2.  So you will be looking for personal care ( a personal caregiver or a personal care aid - also called in some places "Homemaker")  to help him - cooking/meal prep, cleaning, help with grooming, dressing, washing clothes - these are called Activities for Daily Living (ADL).  Sometimes this could include driving or taking and accompanying them to places - A personal care aid does not or needs not have any medical training - the person can monitor that their client does take their meds but should not dish them out.  I use to fix my Mom's meds in those little daily scheduled pill boxes and the aid would make sure she took them or let me know why she didn't.

 

3,  This is a good infomation site on general things you should know and consider when hiring a caregiver.  It explains the differences in going thru an agency or hiring one on your own. 

A Place for Mom Blog - The Pros and Cons of Hiring Private Caregivers

A Place for Mom's expertise is in finding a place - Assisted Living, Independent Senior Living facilities - I do not know if they have any recommended agencies or independent care aids -

 

This site and info provider has a lot of general info - everything from the cost of a private care aid, to what needs to be done to make sure you have covered all the basis -

CARE.com - Complete Guides to Senior Care, to Senior Home Care, to Senior Care Planning

(see the picture with all the various guides to choose from)

And a wealth of other important general info. 

Care.com does have listings of independent senior care aids in specific areas.  They have done some of the work to qualify them.  My daughter worked with them on "Nannies" for my grandkids - used one for several years then hired another based on personal recommendations from a friend.

 

I am gonna also throw this site out - you will have to check for eligibility but it also has some good general info too.

VA.gov - Geriatric and Extended Care - VA Homemakers and Home Health Aide Care

You can alway look to the state where your Dad resides - Dept. of Aging - to see if they provide any other general info.

 

4.  Doing it on your own might be cheaper but there is a lot to do to make sure everything is covered - the personal care aid, in essence, would be your Dad's employee - so everything that entails, including making sure that his home / liability / auto insurance covers them.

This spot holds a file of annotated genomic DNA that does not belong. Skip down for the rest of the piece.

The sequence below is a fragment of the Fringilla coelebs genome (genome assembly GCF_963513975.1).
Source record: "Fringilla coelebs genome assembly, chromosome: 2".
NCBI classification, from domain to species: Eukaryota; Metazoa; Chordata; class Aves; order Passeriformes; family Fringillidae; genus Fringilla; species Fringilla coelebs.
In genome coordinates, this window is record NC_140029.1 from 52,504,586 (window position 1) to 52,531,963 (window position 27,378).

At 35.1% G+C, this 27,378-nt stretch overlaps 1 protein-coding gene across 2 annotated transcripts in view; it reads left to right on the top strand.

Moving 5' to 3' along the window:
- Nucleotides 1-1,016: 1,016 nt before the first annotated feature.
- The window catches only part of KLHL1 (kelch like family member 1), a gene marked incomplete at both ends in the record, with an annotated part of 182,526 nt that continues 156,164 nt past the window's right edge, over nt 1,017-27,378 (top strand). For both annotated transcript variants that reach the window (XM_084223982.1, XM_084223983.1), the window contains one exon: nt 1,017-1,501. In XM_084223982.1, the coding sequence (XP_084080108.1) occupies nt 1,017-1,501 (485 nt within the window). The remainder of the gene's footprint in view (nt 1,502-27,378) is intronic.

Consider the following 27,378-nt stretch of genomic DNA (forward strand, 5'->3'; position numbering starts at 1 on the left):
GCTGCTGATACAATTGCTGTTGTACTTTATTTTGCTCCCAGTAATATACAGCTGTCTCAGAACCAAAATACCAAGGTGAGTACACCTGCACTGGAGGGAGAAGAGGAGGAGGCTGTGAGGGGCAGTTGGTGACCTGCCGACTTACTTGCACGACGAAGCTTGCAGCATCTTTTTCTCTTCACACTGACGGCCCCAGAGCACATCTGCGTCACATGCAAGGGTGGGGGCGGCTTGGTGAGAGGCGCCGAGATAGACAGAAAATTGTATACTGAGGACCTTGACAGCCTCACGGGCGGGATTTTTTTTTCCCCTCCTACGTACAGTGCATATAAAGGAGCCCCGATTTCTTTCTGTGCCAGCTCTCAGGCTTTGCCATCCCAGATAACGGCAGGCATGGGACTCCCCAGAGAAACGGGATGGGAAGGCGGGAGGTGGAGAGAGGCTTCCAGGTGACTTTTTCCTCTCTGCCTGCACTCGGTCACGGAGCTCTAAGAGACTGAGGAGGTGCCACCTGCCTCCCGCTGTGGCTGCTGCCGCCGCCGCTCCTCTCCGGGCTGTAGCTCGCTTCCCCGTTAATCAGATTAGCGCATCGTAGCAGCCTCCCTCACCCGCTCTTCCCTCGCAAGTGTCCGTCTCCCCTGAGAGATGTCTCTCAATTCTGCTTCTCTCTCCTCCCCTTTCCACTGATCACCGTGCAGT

Care.com gives some ranges of pay but pay is more of a regional thing - anything from minimum wage to $ 10 - $ 18 an hour - depending upon whether or not you hire independently or via an agency.

 

5.  A Medical Emergency Alert Call system might be good for him to have and wear all the time too.

He should agree that the house needs to go through a safety check - move rugs or anything that could get in his way especially at night, make sure he is using the O2 transport method that is easiest and safer to get around with - again especially at night.

 

The person that has his healthcare POA should be notified if he needs emergency medical care.

Post it at the house - or where ever would be easily found if he objects to the Emergency Alert system.

 

Yes, he does need to go ahead and assign a financial or durable POA - the person that is assigned this capacity does not have to take it over right now but he and the person that is assigned should know where the signed and completed document is so that it can be used if the need arises in case he is incapacitated for some reason.

 

6.  Remember there are other options if this is too expensive or does not work - he may have to be convinced - Assisted Living Facilities.

 

Some people do things under the table and some people cut corners in picking  Home care - I wouldn't - too risky.

 

Others will have more info, I am sure -

Ask more questions - specific or general - if needed.

Good Luck - many of us have been there (in your shoes) and many of us are also getting there now.(in your Dad's shoes)  So we know it from both sides.

 

 

 

 

* * * * It's Always Something . . . Roseanne Roseannadanna
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Re: Elderly Parents Need Help

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Message 10 of 12

Gail, 

Thank you for responding.

  • Unfortunately no, he does not have LTC insurance. He has Tricare for Life. He is a retired Veteran, but he has used Tricare for Life and not the VA for his medical care.
  • Yes, my aunt lives with him now, but that is only until we find another option.
  • I think 4 - 8 hour care could suffice. Yes, he can take care of himself at night. Another concern is that, in addition to his breating, his balance isn't the best and there are so many trip hazards in his home. 
  • I have a working full-time brother-in-law (BIL) about 1/2 mile away that could help, if available. However, he is the care-giver to my sister who is equally as bad as my father. So, my BIL could help, but he's already stretch pretty thin.
  • His cognitive skills are still very good. 
  • He is still is own health care advocate, however my sister is his Healthcare POA (when the time comes). I'm not sure she is the best choice with her health condition, but that another battle for a different day. I do not think he has a POA, but I will check.
  • Well off - no. Low income - no. He has a military and civil service retirement. Yes, he has assets, 2 trucks, a house and savings. 

    I understand that "more" information is needed. I am extremely grateful that you are willing to discuss this with me. I so want to help him, but this is outside my skill level on what to do.